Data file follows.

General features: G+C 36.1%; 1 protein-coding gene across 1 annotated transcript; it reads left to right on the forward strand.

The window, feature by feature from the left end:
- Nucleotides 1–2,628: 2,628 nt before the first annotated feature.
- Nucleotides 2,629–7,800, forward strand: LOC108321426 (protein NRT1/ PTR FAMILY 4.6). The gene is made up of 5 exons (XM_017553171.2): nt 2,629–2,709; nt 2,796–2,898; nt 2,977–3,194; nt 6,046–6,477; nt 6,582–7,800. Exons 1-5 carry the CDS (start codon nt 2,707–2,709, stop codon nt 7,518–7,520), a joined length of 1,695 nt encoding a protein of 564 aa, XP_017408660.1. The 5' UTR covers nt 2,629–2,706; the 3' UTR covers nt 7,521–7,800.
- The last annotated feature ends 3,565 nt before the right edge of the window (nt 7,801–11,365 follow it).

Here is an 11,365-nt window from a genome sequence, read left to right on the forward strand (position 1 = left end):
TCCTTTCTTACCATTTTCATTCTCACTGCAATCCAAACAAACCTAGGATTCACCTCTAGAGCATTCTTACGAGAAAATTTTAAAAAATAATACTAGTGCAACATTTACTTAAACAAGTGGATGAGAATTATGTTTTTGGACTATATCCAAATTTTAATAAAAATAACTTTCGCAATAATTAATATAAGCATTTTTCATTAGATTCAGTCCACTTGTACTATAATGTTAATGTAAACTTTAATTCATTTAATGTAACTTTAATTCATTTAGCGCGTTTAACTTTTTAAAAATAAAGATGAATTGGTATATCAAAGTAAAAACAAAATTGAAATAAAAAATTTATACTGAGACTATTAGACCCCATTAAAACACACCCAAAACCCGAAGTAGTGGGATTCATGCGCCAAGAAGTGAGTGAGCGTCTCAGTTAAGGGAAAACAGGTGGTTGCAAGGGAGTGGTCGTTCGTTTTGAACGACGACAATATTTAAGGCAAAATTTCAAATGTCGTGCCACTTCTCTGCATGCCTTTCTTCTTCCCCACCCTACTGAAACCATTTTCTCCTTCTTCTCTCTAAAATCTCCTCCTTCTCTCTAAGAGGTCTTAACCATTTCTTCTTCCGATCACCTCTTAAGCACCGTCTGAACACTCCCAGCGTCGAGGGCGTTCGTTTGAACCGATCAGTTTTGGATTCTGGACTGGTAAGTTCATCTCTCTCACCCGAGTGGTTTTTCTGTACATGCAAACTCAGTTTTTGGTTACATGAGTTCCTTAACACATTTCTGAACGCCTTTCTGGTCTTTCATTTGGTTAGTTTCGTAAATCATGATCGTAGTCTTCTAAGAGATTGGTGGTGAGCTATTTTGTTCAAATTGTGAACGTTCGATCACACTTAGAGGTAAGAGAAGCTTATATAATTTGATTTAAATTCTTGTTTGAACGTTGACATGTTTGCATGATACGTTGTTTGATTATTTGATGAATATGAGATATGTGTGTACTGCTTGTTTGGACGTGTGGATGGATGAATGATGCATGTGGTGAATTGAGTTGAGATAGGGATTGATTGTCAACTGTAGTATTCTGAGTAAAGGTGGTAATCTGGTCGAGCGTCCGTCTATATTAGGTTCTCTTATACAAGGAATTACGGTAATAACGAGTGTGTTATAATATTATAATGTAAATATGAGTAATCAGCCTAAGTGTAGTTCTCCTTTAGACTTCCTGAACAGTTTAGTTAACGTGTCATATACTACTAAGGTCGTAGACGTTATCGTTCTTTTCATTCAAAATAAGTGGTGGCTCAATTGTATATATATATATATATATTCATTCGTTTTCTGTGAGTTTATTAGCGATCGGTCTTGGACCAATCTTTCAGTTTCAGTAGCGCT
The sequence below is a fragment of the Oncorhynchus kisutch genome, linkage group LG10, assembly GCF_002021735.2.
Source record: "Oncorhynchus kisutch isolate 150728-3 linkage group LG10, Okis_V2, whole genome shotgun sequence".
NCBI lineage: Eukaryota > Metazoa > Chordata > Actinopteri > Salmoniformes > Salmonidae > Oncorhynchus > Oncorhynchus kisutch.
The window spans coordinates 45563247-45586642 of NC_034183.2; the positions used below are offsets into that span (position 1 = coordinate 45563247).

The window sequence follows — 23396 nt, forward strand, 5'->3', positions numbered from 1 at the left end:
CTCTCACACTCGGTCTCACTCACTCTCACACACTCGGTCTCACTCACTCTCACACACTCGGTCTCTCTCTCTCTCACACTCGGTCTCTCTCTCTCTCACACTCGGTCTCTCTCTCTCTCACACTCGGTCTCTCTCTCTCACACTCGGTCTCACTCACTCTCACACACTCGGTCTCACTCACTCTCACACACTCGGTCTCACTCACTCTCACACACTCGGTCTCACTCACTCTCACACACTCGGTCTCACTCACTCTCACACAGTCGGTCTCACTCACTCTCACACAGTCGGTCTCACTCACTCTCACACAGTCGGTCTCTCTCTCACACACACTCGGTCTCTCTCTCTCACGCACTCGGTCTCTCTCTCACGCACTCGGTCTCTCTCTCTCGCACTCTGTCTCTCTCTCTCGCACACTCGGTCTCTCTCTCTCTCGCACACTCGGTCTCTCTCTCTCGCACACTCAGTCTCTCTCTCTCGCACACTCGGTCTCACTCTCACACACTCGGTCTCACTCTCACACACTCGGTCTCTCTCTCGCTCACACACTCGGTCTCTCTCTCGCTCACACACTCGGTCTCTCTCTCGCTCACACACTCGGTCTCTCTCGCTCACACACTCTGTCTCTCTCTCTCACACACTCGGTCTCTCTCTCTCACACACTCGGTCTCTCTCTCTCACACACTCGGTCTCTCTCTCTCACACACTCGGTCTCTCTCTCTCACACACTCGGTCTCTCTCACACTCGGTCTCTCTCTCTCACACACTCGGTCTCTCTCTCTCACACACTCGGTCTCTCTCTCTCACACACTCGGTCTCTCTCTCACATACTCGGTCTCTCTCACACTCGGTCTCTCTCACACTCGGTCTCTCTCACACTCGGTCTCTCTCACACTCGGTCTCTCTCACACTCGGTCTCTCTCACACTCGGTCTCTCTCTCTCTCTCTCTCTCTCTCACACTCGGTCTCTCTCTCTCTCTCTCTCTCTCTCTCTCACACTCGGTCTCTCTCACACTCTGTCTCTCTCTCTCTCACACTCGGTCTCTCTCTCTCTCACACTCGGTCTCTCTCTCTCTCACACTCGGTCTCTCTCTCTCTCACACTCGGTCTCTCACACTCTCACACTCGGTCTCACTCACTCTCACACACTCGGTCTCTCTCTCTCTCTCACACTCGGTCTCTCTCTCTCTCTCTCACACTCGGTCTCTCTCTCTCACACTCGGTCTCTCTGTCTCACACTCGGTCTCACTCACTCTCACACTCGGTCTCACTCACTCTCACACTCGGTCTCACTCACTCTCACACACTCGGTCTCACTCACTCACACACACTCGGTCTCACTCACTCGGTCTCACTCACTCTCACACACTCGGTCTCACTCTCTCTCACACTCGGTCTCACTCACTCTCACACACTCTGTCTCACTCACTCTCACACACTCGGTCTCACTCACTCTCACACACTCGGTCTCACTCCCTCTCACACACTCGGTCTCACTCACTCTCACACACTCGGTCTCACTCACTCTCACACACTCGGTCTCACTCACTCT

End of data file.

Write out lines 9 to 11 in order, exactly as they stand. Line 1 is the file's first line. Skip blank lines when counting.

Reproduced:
Source record: "Oncorhynchus kisutch isolate 150728-3 linkage group LG10, Okis_V2, whole genome shotgun sequence".
NCBI lineage: Eukaryota > Metazoa > Chordata > Actinopteri > Salmoniformes > Salmonidae > Oncorhynchus > Oncorhynchus kisutch.
The window spans coordinates 45563247-45586642 of NC_034183.2; the positions used below are offsets into that span (position 1 = coordinate 45563247).